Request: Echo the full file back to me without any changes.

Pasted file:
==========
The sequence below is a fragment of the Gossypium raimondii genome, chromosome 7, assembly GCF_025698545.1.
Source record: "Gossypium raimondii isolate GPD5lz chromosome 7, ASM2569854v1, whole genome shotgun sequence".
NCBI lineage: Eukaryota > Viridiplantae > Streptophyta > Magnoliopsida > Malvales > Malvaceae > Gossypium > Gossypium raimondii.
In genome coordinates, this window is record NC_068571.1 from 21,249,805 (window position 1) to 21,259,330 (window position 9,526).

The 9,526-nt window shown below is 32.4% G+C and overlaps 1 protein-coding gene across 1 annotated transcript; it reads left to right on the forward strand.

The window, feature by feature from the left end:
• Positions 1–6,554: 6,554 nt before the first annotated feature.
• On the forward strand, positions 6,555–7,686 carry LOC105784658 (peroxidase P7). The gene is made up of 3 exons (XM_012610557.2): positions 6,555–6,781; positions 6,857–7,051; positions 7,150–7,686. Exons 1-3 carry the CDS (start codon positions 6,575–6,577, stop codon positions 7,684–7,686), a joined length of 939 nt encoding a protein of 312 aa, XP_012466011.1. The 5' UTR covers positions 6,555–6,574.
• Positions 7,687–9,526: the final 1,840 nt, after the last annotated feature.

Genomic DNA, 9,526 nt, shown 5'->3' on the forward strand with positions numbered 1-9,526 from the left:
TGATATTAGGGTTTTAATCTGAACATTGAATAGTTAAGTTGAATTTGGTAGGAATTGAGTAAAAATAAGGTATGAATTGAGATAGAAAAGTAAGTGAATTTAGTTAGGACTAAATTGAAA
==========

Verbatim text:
The sequence below is a fragment of the Gossypium raimondii genome, chromosome 7, assembly GCF_025698545.1.
Source record: "Gossypium raimondii isolate GPD5lz chromosome 7, ASM2569854v1, whole genome shotgun sequence".
NCBI lineage: Eukaryota > Viridiplantae > Streptophyta > Magnoliopsida > Malvales > Malvaceae > Gossypium > Gossypium raimondii.
In genome coordinates, this window is record NC_068571.1 from 21,249,805 (window position 1) to 21,259,330 (window position 9,526).

The 9,526-nt window shown below is 32.4% G+C and overlaps 1 protein-coding gene across 1 annotated transcript; it reads left to right on the forward strand.

The window, feature by feature from the left end:
• Positions 1–6,554: 6,554 nt before the first annotated feature.
• On the forward strand, positions 6,555–7,686 carry LOC105784658 (peroxidase P7). The gene is made up of 3 exons (XM_012610557.2): positions 6,555–6,781; positions 6,857–7,051; positions 7,150–7,686. Exons 1-3 carry the CDS (start codon positions 6,575–6,577, stop codon positions 7,684–7,686), a joined length of 939 nt encoding a protein of 312 aa, XP_012466011.1. The 5' UTR covers positions 6,555–6,574.
• Positions 7,687–9,526: the final 1,840 nt, after the last annotated feature.

Genomic DNA, 9,526 nt, shown 5'->3' on the forward strand with positions numbered 1-9,526 from the left:
TGATATTAGGGTTTTAATCTGAACATTGAATAGTTAAGTTGAATTTGGTAGGAATTGAGTAAAAATAAGGTATGAATTGAGATAGAAAAGTAAGTGAATTTAGTTAGGACTAAATTGAAA